California Sleep Institute

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Temperature Controlled Radiofrequency

This is a unique surgical procedure developed by the surgical and medical teams from Center for Facial and Airway Reconstructive Surgery and the Center of Excellence in Sleep Disorder Medicine at Stanford University Medical Center. The procedure is usually performed under local anesthesia in an outpatient surgical suite. It effectively treats Obstructive Sleep Apnea Syndrome ( OSAS ), snoring and nasal obstruction in Sleep-Disordered Breathing by shrinking excess tissue in the upper airway.

Turbinate - Radiofrequency
Palate - Radiofrequency
Tongue - Radiofrequency
Frequently Asked Questions
Bibliography

Radiofrequency Frequently Asked Questions

How does Radiofrequency treat Obstructive Sleep Apnea Syndrome?

Radiofrequency treats sleep apnea by shrinking excess soft tissue in the upper airway including the base of tongue, soft palate and nasal tissues (turbinate) under local anesthesia. The radiofrequency procedure for Obstructive Sleep Apnea Syndrome generates low heat (approximately 85°C) to create finely controlled coagulative lesions at precise locations within the upper airway.

How long does the procedure take?

Typically, the procedure for Obstructive Sleep Apnea Syndrome takes 30 to 45 minutes, with only five to 10 minutes required for actual radiofrequency energy delivery.

Can this procedure be done on an outpatient basis?

Yes. The procedure is commonly performed on an outpatient basis and patients can usually return to their normal activities the following day. Typically, more than one treatment is necessary to achieve optimal results except for nasal treatments where one treatment is standard.

What does the patient experience during the radiofrequency treatment?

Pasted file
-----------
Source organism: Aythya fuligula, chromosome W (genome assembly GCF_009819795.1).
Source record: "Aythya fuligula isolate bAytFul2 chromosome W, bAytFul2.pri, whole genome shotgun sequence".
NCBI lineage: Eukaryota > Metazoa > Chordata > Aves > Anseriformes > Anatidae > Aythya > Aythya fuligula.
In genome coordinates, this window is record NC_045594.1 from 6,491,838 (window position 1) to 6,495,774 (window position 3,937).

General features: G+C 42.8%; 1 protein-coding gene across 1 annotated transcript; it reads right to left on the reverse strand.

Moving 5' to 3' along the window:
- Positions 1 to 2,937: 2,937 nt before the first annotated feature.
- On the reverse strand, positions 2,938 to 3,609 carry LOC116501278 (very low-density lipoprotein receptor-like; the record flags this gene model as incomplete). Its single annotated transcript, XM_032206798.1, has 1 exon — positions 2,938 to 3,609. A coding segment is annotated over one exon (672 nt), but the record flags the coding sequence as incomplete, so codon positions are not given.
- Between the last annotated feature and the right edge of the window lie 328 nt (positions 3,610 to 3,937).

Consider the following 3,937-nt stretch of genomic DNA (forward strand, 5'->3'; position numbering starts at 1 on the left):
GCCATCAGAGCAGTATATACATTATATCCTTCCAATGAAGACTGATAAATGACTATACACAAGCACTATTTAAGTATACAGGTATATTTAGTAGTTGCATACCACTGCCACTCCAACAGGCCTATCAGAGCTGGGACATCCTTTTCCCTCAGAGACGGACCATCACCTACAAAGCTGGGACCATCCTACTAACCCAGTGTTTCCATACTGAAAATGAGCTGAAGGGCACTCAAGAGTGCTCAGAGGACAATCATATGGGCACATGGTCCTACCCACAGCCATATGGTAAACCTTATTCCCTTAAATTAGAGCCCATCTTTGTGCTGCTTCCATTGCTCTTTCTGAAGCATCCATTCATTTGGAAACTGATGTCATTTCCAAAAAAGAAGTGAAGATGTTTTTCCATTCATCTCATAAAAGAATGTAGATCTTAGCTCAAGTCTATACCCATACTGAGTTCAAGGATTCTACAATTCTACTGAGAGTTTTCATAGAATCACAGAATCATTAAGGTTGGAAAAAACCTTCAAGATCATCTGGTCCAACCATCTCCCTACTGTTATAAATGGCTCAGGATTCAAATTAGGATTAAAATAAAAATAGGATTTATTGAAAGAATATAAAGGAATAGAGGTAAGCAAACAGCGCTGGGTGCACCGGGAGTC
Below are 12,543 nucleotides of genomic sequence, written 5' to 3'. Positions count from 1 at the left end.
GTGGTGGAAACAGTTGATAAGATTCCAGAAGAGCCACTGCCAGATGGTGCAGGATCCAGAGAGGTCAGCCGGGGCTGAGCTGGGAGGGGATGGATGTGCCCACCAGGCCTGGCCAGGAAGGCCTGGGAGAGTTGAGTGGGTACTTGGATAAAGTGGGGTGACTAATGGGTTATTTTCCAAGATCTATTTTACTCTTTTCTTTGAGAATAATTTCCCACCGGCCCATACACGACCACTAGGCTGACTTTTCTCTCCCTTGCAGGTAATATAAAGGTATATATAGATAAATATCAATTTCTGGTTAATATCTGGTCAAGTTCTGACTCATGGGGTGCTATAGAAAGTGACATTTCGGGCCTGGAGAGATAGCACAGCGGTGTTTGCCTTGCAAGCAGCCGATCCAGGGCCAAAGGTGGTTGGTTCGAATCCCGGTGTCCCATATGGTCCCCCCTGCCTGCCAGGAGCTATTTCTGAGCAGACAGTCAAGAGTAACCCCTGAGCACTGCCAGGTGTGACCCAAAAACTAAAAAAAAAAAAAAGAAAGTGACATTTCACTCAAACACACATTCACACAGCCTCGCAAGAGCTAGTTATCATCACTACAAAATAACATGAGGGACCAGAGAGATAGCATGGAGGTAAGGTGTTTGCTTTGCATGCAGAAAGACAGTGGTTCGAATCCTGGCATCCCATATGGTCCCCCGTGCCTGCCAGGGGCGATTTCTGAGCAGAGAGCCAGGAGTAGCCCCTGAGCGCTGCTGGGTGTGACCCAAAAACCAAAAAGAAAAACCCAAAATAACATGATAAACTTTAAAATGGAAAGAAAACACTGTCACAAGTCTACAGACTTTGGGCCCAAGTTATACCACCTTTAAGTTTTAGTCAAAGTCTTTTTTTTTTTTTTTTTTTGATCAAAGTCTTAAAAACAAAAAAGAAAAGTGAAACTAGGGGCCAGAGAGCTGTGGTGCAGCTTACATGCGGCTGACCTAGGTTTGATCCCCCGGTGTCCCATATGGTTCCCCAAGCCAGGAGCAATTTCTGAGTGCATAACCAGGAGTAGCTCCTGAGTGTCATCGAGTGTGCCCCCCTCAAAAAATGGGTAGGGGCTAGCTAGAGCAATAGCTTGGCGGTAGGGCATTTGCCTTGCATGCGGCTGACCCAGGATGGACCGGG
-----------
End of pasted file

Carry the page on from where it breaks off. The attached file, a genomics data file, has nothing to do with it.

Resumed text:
You will be under local anesthesia. Patients may suffer significant pain and usually require pain medication for several weeks. This is in extreme cases as most patients undergoing radiofrequency treatment experience minor swelling and discomfort after the procedure, and may require pain medication for two to three days.

How effective is radiofrequency in the treatment of Obstructive Sleep Apnea Syndrome?

Radiofrequency therapy may effectively treat Obstructive Sleep Apnea Syndrome safely by shrinking a portion of the base of tongue, in moderately and severely affected patients with OSAS. Research results demonstrated that patients experienced an average of 17% and as much as 35% reduction in tongue tissue volume, a range comparable to conventional surgical techniques. We also found there were no post treatment problems with speech or swallowing after completion of treatment.

Who is a candidate for the radiofrequency procedure for Obstructive Sleep Apnea Syndrome?

All potential patients must partake in an overnight sleep study in order to confirm the presence of Obstructive Sleep Apnea Syndrome. An evaluation will also be conducted to determine the site or sites of the obstruction. The results will be able to tell if you will benefit from radiofrequency treatments.

What postoperative follow-up do you need after any form of surgical, laser or radiofrequency treatment?